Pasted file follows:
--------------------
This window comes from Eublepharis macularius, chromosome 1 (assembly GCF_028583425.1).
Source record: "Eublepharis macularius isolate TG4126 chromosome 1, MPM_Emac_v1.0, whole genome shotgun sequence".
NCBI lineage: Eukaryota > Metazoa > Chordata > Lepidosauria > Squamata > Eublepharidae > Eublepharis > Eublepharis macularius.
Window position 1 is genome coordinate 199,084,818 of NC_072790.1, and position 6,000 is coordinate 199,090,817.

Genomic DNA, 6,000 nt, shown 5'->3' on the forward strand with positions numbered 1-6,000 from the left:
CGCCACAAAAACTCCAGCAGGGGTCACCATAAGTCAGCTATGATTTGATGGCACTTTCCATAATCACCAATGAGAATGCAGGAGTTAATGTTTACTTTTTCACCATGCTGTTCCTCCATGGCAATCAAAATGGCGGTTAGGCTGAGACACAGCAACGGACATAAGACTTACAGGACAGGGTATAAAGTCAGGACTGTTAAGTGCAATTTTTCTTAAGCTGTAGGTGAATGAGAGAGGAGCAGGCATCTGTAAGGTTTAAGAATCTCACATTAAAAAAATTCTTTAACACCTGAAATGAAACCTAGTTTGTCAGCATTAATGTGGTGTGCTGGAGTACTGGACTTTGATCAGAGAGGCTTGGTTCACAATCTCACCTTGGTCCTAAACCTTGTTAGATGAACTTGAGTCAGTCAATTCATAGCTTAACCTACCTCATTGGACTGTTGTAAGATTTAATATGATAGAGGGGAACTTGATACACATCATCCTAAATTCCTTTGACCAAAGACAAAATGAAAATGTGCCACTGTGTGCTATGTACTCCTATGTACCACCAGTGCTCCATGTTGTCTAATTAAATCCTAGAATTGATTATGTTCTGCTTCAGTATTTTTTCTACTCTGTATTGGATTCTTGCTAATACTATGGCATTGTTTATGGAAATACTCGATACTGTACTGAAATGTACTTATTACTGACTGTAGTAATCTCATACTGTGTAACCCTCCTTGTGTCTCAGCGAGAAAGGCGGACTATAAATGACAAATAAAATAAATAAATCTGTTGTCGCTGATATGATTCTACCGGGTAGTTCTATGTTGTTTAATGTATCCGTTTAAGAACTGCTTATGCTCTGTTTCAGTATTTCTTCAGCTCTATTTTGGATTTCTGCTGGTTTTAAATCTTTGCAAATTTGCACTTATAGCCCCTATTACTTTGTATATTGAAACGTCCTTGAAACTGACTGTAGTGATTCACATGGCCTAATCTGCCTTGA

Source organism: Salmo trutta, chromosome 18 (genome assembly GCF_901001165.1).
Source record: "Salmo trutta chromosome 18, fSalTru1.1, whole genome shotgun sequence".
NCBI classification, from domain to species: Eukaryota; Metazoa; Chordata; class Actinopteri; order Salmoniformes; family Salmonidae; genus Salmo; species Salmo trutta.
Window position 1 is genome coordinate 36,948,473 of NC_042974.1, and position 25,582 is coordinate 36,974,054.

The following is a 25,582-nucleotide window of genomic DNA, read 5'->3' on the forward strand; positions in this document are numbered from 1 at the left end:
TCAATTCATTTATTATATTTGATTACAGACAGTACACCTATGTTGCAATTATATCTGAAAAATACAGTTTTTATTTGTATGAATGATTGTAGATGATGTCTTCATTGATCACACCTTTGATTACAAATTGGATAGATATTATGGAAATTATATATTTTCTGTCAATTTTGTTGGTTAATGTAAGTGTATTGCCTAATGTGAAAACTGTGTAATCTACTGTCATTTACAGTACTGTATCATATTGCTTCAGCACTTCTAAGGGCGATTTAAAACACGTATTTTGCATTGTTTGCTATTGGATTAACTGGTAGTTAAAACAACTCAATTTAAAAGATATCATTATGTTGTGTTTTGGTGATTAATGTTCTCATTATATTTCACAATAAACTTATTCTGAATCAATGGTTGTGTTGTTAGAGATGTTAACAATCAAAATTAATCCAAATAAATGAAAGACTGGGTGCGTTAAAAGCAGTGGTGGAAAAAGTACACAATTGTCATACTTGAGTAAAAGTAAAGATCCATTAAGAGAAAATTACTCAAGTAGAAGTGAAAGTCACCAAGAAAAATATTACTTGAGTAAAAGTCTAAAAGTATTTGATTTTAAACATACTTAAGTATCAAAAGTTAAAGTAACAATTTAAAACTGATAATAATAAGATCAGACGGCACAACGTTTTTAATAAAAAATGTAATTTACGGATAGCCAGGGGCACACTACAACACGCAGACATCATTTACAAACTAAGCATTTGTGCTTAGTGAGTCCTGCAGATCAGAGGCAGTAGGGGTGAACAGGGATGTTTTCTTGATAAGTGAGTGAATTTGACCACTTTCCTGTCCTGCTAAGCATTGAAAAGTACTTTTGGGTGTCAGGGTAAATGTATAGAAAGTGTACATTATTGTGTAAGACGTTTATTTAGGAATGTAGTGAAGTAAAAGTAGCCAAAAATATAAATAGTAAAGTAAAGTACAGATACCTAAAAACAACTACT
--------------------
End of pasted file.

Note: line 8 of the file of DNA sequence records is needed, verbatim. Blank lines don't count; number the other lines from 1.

Source record: "Salmo trutta chromosome 18, fSalTru1.1, whole genome shotgun sequence".